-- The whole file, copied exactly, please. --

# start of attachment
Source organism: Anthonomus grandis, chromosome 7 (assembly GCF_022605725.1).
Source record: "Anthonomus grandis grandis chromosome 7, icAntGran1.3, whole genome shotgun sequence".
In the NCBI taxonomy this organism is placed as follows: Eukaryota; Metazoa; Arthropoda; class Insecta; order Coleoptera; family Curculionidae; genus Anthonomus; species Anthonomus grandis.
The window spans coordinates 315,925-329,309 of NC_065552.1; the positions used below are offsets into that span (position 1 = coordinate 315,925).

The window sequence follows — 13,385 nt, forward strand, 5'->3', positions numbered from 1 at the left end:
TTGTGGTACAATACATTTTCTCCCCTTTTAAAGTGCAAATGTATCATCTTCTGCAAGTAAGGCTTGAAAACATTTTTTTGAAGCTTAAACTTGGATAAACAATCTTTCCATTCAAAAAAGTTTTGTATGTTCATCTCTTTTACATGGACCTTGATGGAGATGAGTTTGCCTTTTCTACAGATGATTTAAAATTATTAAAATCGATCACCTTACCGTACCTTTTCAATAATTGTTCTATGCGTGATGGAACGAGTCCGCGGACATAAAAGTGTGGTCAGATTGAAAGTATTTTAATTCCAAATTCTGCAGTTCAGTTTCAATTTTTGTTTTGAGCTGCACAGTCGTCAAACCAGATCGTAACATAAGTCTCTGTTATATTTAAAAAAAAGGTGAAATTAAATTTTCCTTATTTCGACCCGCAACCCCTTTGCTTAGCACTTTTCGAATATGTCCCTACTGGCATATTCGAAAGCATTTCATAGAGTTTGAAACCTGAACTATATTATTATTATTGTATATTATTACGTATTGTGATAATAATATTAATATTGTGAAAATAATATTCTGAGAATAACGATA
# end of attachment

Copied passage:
Source organism: Anthonomus grandis, chromosome 7 (assembly GCF_022605725.1).
Source record: "Anthonomus grandis grandis chromosome 7, icAntGran1.3, whole genome shotgun sequence".
In the NCBI taxonomy this organism is placed as follows: Eukaryota; Metazoa; Arthropoda; class Insecta; order Coleoptera; family Curculionidae; genus Anthonomus; species Anthonomus grandis.
The window spans coordinates 315,925-329,309 of NC_065552.1; the positions used below are offsets into that span (position 1 = coordinate 315,925).

The window sequence follows — 13,385 nt, forward strand, 5'->3', positions numbered from 1 at the left end:
TTGTGGTACAATACATTTTCTCCCCTTTTAAAGTGCAAATGTATCATCTTCTGCAAGTAAGGCTTGAAAACATTTTTTTGAAGCTTAAACTTGGATAAACAATCTTTCCATTCAAAAAAGTTTTGTATGTTCATCTCTTTTACATGGACCTTGATGGAGATGAGTTTGCCTTTTCTACAGATGATTTAAAATTATTAAAATCGATCACCTTACCGTACCTTTTCAATAATTGTTCTATGCGTGATGGAACGAGTCCGCGGACATAAAAGTGTGGTCAGATTGAAAGTATTTTAATTCCAAATTCTGCAGTTCAGTTTCAATTTTTGTTTTGAGCTGCACAGTCGTCAAACCAGATCGTAACATAAGTCTCTGTTATATTTAAAAAAAAGGTGAAATTAAATTTTCCTTATTTCGACCCGCAACCCCTTTGCTTAGCACTTTTCGAATATGTCCCTACTGGCATATTCGAAAGCATTTCATAGAGTTTGAAACCTGAACTATATTATTATTATTGTATATTATTACGTATTGTGATAATAATATTAATATTGTGAAAATAATATTCTGAGAATAACGATA